When we first started attending our church about 2 years ago, it didn't have steps to enter down into the property, you had to climb down a pile of rocks.  Following the good marketing principle of 'don't make it hard for people to enter your establishment', one of the first things we did was encourage them to build steps.  We thought a roof would be kind of swell, so with the help of a short-term construction team from CCC in Omaha, we put a roof over the church (took one morning of skilled labor to finish the job!) in July of 2013.  Now the church has finally saved up enough offering money to put in a floor!  In Peru, one doesn't hire someone to pour a floor when you can have a church work day (or several), so we've been working hard this week, getting all of the material into the church.  This means manually scooping/carrying/throwing six truckloads of sand, gravel and rocks into the church (ahem) atrium in preparation for pouring the floor in the next 2 weeks.  It's been a good time of getting the members of the church to work together, and we don't even need to bribe our kids with icecream to get them there,  it's such a satisfying job.

Here you can see us scooping gravel from the main road down to the sidewalk in front of our church.

Praise God that we will soon have a floor (and hopefully a more inviting place for new people to visit)!

Eye clinic

07 Aug 2014

From July 21st through August 1 we helped out with an eye campaign here in Arequipa.  I triaged patients while Sarah, Mia and Paul translated for the volunteers from Canada and the USA and Amy fit people with new glasses.  Sarah even got to spend time in the operating room with the ophthalmologists as they removed cataracts.  They need translators, since the patients are awake when they have cataracts removed!  She thought it was really cool, especially when they numb up the eyeball by putting a big needle behind the eye!  We're thankful that our kids were on vacation and could help with this event.  They made friends with the kids of an ophthalmologist couple that were here and continue conversing via Facebook.  I think all parents think their children's childhood is very different from their own, but at times I think my kids' experiences and my own couldn't be more different!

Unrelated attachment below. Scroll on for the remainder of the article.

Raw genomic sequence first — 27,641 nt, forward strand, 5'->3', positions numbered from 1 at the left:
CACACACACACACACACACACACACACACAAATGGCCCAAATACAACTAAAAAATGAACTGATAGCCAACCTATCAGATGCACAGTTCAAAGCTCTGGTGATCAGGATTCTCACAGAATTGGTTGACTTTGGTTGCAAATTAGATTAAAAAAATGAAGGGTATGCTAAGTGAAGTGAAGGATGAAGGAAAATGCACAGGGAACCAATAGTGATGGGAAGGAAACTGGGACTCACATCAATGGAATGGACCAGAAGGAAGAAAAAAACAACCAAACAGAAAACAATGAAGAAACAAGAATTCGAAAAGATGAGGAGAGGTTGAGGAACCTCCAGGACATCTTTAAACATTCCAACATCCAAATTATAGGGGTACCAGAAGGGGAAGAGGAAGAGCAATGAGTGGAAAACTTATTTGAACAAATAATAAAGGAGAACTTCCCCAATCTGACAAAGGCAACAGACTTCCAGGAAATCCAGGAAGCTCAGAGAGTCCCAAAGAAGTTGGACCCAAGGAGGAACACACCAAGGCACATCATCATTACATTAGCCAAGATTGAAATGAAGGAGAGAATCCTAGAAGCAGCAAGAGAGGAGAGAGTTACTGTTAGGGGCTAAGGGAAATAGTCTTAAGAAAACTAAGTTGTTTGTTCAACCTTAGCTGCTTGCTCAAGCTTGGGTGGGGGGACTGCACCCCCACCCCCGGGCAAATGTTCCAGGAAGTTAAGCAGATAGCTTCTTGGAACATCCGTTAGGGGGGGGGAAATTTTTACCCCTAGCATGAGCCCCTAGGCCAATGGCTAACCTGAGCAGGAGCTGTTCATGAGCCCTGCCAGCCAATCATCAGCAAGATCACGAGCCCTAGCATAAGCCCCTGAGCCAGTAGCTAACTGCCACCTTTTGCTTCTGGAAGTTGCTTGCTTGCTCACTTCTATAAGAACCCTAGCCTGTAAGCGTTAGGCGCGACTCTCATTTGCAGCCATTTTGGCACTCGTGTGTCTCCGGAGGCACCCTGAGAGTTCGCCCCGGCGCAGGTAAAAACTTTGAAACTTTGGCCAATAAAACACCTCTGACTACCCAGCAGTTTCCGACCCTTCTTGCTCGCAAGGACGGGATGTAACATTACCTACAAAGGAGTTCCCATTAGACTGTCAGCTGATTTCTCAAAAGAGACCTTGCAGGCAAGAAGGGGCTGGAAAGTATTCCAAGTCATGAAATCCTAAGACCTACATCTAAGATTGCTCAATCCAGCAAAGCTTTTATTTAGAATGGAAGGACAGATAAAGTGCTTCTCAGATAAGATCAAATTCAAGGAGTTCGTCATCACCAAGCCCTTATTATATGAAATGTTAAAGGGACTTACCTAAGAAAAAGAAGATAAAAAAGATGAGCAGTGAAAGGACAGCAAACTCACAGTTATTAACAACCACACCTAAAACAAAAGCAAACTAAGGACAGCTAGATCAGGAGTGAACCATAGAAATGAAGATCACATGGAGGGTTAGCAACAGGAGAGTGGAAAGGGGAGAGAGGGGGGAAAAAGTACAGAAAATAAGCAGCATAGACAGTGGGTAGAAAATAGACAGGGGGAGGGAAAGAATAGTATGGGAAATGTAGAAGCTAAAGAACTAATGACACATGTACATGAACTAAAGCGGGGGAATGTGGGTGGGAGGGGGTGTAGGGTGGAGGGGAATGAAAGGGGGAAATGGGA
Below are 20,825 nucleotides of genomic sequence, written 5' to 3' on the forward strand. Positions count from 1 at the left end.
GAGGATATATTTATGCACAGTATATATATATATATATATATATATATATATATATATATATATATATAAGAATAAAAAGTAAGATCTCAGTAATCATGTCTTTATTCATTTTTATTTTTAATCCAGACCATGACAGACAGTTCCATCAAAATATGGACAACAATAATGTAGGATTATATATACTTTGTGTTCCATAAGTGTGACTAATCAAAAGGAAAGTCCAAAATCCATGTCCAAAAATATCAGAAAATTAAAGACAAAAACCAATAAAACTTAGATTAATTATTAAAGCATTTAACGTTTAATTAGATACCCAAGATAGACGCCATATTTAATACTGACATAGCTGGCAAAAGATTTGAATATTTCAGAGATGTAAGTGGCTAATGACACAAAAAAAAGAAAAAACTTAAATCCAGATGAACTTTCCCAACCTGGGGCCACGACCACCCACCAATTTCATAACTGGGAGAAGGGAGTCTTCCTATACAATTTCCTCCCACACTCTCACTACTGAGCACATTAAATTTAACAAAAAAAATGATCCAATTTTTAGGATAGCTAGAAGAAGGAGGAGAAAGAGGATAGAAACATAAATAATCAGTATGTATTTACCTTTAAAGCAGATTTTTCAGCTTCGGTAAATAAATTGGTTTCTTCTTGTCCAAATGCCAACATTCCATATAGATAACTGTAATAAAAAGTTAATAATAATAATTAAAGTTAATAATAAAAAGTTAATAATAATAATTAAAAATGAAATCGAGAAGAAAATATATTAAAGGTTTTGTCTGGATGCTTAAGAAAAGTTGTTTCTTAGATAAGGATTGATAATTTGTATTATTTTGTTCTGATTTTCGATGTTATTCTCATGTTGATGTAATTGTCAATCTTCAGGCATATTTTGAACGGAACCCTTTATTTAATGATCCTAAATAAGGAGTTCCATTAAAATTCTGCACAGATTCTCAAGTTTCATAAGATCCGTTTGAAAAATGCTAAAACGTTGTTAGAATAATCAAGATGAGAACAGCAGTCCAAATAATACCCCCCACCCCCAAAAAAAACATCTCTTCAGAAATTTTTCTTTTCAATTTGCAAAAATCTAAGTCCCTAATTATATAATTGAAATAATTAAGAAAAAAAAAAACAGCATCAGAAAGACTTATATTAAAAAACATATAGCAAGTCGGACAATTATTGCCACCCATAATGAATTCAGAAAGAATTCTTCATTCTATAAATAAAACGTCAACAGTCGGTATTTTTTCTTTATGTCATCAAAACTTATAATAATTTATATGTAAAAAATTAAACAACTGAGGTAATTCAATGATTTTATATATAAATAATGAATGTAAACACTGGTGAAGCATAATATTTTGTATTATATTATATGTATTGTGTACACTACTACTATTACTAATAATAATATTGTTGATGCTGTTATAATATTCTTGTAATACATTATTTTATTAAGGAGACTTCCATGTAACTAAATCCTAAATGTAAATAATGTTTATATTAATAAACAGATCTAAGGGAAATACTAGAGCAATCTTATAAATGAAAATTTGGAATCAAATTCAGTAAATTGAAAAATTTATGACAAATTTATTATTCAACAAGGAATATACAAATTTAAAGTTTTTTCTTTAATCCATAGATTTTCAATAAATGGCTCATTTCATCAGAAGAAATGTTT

Trip to Argentina

24 Jul 2014

Since after nearly 15 years of living in South America, we've never really left Peru, we decided we should take a family vacation before Sarah starts college next year.  So we went to Argentina to the Iguazú Falls.  Here is the requisite picture of the family in front of the falls:

Here is a far more interesting picture of Ben being surrounded by coatis that live at the falls and mooch food from the tourists:

What's in a Name?

04 Jul 2014

I always make it a point to learn the names of people with whom I am in contact:  Rosa, the milk lady.  José, the watchman at the gate.  David, the guy who charges me $1.25 to swim at the pool.  I then try to use their name the next time I see them and I am almost invariably greeted with a big smile.  I've used this as a life lesson with our kids, saying, "Treat everyone as a person.  He is 'José', not the security guard."  A good lesson for all, or so I thought, until about a month ago, we had a Peruvian pastor speak to our missionary team about cultural mistakes we make.  He pointed out that missionaries often greet Peruvians by their first names, which implies a close relationship.  When one doesn't exist, it strikes the Peruvian as too intimate and makes them feel awkward.  Could that be true?  After 14 years in Peru I've been repeating this cultural error, and not only that, but with an air of moral superiority?  Too intimate?  In a culture where you kiss strangers when greeting and one packs into city buses smashed together, bodies pressing against unfamiliar bodies?  

Amy has an adult English class where they use the Bible to teach English and discuss spiritual things.  She decided to ask her students if they agreed with what the pastor had said.  Yes.  So now we have yet another cultural hurdle to clear:  We have to figure out when to use one's first name and when to refer to them as simply, 'Señor' or 'Hermana'.